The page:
Financial development refers to improvement in the quality, quantity or efficiency of the financial systems that are comprised of financial markets, banks and other financial intermediaries (Maskay, 2012). Domestic credit to the private sector (DCPS) is the proxy for FD and it refers to the financial resources that are provided to the private sector by financial intermediaries such as banks.
Trade openness
This is an independent variable measured by the sum of exports and imports as a share of GDP. Since international trade brings in better methods and new ideas, moreover trade openness exposes developing countries to tough competition from developed financial sector of other countries.

Manufacturing as percentage of GDP
Manufacturing value-added increases income for the poor people as it creates employment, generating activities which in turn increase income distribution along with rise in income. Employment opportunities for both skilled and unskilled labor are generated through investment activities. This situation raises the aggregate income and hence improves the economic position of poor segment of population.

Agriculture as a percentage of GDP
Agriculture sector is providing more employment which will increase income of lower segments of population and it will also enhance its share to GDP. This variable was used in a related study by Shabhaz (2009
Investment as a percentage of GDP
This indicator refers to the total share of investment in total production as a share of GDP. It is measured by gross capital formation as a percentage of GDP (GCF_GDP).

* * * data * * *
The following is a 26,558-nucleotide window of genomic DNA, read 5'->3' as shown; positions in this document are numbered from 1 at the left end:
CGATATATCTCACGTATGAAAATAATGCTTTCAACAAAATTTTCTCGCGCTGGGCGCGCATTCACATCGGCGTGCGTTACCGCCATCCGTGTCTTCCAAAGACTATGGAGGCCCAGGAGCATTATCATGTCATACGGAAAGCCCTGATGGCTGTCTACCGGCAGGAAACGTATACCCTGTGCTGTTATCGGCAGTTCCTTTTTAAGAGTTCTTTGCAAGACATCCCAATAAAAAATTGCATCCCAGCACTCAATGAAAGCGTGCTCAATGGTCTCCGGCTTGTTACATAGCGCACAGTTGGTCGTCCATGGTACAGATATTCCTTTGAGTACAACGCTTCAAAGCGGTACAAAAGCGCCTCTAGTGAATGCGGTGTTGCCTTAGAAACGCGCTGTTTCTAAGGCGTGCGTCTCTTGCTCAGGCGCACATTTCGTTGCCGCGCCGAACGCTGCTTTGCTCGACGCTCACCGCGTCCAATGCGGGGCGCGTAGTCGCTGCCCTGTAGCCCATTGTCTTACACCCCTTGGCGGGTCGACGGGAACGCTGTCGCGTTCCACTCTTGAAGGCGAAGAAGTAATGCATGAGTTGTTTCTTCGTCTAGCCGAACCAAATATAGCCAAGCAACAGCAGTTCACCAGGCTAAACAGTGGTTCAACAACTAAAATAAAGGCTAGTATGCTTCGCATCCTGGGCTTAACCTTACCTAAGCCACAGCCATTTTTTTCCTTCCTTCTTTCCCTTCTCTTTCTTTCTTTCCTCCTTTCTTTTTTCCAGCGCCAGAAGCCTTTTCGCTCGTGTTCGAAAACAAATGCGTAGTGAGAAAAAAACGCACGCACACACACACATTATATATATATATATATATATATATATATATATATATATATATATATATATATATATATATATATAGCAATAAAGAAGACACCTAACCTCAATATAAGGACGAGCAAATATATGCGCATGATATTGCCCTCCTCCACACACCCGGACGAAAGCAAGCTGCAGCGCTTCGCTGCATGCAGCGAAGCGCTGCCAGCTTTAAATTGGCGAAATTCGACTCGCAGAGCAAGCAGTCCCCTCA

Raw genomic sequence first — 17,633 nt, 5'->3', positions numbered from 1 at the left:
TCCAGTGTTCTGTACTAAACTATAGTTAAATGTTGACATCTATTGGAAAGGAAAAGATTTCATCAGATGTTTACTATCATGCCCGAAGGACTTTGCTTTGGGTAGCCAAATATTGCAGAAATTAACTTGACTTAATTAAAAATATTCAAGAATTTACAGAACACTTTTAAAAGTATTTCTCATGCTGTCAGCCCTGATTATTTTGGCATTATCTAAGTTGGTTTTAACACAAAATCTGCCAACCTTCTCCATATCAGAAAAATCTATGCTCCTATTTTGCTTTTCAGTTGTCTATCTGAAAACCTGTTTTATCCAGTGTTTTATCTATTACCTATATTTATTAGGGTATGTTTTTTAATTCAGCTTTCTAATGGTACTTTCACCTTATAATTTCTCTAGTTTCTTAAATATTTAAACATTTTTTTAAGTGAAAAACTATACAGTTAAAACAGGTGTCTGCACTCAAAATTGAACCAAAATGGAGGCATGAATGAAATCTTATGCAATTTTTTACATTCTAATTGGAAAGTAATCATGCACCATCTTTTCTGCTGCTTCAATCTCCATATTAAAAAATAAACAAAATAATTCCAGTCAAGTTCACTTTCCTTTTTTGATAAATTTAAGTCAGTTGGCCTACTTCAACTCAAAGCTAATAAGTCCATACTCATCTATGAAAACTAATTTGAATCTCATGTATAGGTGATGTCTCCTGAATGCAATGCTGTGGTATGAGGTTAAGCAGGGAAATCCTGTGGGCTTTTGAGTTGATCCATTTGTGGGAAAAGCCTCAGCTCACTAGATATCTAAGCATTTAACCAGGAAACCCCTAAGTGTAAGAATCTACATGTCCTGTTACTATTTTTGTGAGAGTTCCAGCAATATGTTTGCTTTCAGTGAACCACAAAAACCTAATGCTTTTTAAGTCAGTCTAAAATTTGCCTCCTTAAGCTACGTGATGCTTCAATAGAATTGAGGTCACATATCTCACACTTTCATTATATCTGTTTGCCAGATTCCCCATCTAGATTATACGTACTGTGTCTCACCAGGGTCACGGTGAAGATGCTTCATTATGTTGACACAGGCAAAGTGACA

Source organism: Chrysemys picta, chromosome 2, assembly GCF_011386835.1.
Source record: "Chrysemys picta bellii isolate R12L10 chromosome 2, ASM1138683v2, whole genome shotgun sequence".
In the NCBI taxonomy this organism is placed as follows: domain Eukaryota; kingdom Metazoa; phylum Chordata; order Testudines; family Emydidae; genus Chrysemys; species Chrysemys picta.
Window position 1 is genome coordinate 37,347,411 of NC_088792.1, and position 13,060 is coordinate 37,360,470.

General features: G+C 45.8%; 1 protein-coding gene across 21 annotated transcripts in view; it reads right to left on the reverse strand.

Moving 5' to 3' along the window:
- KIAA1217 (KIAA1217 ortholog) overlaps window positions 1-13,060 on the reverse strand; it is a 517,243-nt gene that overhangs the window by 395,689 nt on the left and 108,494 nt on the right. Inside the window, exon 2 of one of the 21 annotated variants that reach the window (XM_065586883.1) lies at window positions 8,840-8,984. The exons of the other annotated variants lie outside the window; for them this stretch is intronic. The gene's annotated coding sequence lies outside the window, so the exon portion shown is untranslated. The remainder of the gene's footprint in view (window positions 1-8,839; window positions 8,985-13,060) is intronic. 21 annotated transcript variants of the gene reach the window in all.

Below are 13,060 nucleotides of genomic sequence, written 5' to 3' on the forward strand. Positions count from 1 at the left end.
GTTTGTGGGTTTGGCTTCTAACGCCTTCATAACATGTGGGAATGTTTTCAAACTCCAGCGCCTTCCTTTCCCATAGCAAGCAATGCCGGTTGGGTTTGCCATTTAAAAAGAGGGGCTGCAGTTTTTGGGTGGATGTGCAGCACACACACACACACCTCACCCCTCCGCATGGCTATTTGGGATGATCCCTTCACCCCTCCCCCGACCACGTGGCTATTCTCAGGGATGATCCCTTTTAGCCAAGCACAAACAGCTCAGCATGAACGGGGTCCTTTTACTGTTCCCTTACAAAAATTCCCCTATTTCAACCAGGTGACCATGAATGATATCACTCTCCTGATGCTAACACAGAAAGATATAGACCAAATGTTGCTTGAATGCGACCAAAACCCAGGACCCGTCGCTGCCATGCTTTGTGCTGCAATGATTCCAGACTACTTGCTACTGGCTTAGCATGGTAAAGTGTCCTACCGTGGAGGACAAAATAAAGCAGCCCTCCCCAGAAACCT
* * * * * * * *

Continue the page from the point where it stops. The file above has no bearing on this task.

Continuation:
3.3 Estimation technique
The study adopts (OLS) Ordinary Least Squares (OLS) methodology because of its effectiveness in the estimation procedure of the Classical Linear Regression Model (CLRM) and also its ability to produce Best Linear Unbiased Estimators (BLUE) (Gujarati, 2004).

3.3.1Unit root test
The unit root test was developed by Dickey- Fuller in 1979, whereas a number of studies postulated that the unit root test has shown that using classical estimation methods, such as the OLS, to estimate relationships with unit root variables gives misleading inferences (Gujarat, 2008; New Bold & Granger, 1974). The presence of non-stationarity might lead to what is known as spurious regression. A spurious regression usually has a high R-squared, and the t-statistics appears to be significant whereas the results have no economic meaning. This test is usually done to detect the order of integration of the variables before estimation. Illustrating the econometric model yt=?+?yt?1+et the ADF test the hypothesis that;
H0: ?=1; H1:?>1 If the null hypothesis is rejected then the series will be stationary at I(0). If not then the differencing method for making them stationary will be applied Gujarati (2008).

3.3.2 Granger-causality
The Granger causality test is used to examine the causality between financial sector development and poverty. The test is chosen for this study because it is suitable technique since it is favourable for both large and small samples (Odhiambo, 2008). This test involves trying to detect if FSD caused poverty reduction or poverty reduction causes poverty. It states tat if poverty causes FSD and FSD does not cause poverty it is uni-directional causality however if poverty causes FSD and FSD causes poverty this implies bi-directional causality.